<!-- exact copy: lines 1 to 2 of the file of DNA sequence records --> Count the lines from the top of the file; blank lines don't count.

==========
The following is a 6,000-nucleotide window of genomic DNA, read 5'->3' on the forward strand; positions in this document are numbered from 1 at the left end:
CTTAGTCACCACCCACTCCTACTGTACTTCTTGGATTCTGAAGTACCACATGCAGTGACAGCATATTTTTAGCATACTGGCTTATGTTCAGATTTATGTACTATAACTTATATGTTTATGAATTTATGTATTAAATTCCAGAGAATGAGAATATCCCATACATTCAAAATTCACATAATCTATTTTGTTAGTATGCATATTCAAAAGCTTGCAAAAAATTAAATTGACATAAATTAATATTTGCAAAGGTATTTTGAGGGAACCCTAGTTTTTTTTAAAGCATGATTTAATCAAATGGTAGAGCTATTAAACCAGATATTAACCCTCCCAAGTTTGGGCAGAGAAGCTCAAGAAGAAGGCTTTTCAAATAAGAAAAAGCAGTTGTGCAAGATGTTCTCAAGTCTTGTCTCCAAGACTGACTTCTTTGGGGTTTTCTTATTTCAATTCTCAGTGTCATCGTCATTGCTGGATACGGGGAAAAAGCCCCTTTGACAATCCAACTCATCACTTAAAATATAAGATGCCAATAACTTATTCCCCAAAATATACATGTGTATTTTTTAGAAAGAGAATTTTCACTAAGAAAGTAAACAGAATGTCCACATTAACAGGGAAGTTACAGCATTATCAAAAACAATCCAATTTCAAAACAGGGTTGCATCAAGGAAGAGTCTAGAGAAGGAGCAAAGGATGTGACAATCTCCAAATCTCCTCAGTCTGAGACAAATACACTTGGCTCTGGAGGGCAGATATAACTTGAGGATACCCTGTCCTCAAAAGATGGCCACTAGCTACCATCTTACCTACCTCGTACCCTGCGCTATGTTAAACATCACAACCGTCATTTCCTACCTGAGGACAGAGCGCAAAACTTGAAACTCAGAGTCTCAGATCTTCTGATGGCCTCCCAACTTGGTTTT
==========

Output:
The following is a 6,000-nucleotide window of genomic DNA, read 5'->3' on the forward strand; positions in this document are numbered from 1 at the left end:
CTTAGTCACCACCCACTCCTACTGTACTTCTTGGATTCTGAAGTACCACATGCAGTGACAGCATATTTTTAGCATACTGGCTTATGTTCAGATTTATGTACTATAACTTATATGTTTATGAATTTATGTATTAAATTCCAGAGAATGAGAATATCCCATACATTCAAAATTCACATAATCTATTTTGTTAGTATGCATATTCAAAAGCTTGCAAAAAATTAAATTGACATAAATTAATATTTGCAAAGGTATTTTGAGGGAACCCTAGTTTTTTTTAAAGCATGATTTAATCAAATGGTAGAGCTATTAAACCAGATATTAACCCTCCCAAGTTTGGGCAGAGAAGCTCAAGAAGAAGGCTTTTCAAATAAGAAAAAGCAGTTGTGCAAGATGTTCTCAAGTCTTGTCTCCAAGACTGACTTCTTTGGGGTTTTCTTATTTCAATTCTCAGTGTCATCGTCATTGCTGGATACGGGGAAAAAGCCCCTTTGACAATCCAACTCATCACTTAAAATATAAGATGCCAATAACTTATTCCCCAAAATATACATGTGTATTTTTTAGAAAGAGAATTTTCACTAAGAAAGTAAACAGAATGTCCACATTAACAGGGAAGTTACAGCATTATCAAAAACAATCCAATTTCAAAACAGGGTTGCATCAAGGAAGAGTCTAGAGAAGGAGCAAAGGATGTGACAATCTCCAAATCTCCTCAGTCTGAGACAAATACACTTGGCTCTGGAGGGCAGATATAACTTGAGGATACCCTGTCCTCAAAAGATGGCCACTAGCTACCATCTTACCTACCTCGTACCCTGCGCTATGTTAAACATCACAACCGTCATTTCCTACCTGAGGACAGAGCGCAAAACTTGAAACTCAGAGTCTCAGATCTTCTGATGGCCTCCCAACTTGGTTTT